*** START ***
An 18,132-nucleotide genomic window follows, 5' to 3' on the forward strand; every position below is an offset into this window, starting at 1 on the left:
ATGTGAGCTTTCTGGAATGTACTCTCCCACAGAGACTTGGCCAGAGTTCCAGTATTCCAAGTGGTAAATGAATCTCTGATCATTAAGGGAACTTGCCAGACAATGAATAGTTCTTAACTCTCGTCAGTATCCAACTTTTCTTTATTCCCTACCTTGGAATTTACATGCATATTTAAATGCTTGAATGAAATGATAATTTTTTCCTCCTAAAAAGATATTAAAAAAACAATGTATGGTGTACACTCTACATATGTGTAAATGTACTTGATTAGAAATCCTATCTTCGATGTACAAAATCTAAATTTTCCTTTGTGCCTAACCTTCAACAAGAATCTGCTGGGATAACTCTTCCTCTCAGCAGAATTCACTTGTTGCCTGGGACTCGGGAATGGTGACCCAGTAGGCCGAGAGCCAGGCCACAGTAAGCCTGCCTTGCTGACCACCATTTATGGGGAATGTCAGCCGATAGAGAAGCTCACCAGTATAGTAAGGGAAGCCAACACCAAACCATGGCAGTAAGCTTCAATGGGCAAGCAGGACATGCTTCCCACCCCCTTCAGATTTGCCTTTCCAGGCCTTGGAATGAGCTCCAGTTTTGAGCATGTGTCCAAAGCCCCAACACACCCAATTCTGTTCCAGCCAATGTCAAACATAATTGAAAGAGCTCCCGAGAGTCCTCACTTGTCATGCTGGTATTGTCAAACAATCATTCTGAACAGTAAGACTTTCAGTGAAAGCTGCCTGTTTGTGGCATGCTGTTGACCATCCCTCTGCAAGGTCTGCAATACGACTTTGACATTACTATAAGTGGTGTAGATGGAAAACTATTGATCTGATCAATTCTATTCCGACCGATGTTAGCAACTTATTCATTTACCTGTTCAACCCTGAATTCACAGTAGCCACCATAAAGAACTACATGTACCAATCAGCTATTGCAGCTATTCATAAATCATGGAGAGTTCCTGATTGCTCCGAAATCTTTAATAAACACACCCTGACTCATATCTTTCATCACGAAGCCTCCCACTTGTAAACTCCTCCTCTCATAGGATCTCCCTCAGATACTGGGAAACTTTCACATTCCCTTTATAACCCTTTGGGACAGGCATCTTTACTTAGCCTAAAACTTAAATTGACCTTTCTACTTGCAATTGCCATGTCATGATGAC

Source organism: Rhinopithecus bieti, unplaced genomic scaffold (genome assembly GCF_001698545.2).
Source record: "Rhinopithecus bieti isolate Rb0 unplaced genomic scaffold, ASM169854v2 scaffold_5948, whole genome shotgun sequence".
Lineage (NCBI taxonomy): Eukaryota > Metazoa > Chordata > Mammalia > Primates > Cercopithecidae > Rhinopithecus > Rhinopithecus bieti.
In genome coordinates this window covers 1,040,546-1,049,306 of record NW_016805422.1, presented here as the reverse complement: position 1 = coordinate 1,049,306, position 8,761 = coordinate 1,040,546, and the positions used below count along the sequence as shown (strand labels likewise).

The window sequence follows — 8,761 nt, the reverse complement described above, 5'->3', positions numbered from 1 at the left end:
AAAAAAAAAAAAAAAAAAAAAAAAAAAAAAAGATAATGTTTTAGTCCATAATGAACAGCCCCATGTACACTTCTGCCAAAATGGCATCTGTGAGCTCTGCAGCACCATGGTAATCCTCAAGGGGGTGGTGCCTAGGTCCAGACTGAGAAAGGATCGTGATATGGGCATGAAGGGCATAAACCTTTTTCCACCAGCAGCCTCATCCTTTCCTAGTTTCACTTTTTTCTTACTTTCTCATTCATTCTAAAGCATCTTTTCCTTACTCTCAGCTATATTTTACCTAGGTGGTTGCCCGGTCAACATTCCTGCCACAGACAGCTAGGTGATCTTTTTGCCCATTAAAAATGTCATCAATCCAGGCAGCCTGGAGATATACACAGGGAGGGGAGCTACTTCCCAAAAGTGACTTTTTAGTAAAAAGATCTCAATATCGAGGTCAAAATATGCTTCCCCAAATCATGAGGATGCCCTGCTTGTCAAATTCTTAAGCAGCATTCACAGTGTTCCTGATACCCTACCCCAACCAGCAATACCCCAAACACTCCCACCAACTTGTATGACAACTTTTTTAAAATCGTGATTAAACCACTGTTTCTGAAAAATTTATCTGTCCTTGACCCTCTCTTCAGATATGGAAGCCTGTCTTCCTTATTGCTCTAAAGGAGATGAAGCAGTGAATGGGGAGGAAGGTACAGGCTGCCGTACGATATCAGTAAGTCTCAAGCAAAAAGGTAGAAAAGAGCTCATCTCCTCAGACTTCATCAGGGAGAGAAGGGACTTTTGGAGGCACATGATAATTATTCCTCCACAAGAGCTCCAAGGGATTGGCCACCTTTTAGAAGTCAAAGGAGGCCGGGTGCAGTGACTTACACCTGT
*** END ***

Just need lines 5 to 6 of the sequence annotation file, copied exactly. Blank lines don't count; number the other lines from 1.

Lineage (NCBI taxonomy): Eukaryota > Metazoa > Chordata > Mammalia > Primates > Cercopithecidae > Rhinopithecus > Rhinopithecus bieti.
In genome coordinates this window covers 1,040,546-1,049,306 of record NW_016805422.1, presented here as the reverse complement: position 1 = coordinate 1,049,306, position 8,761 = coordinate 1,040,546, and the positions used below count along the sequence as shown (strand labels likewise).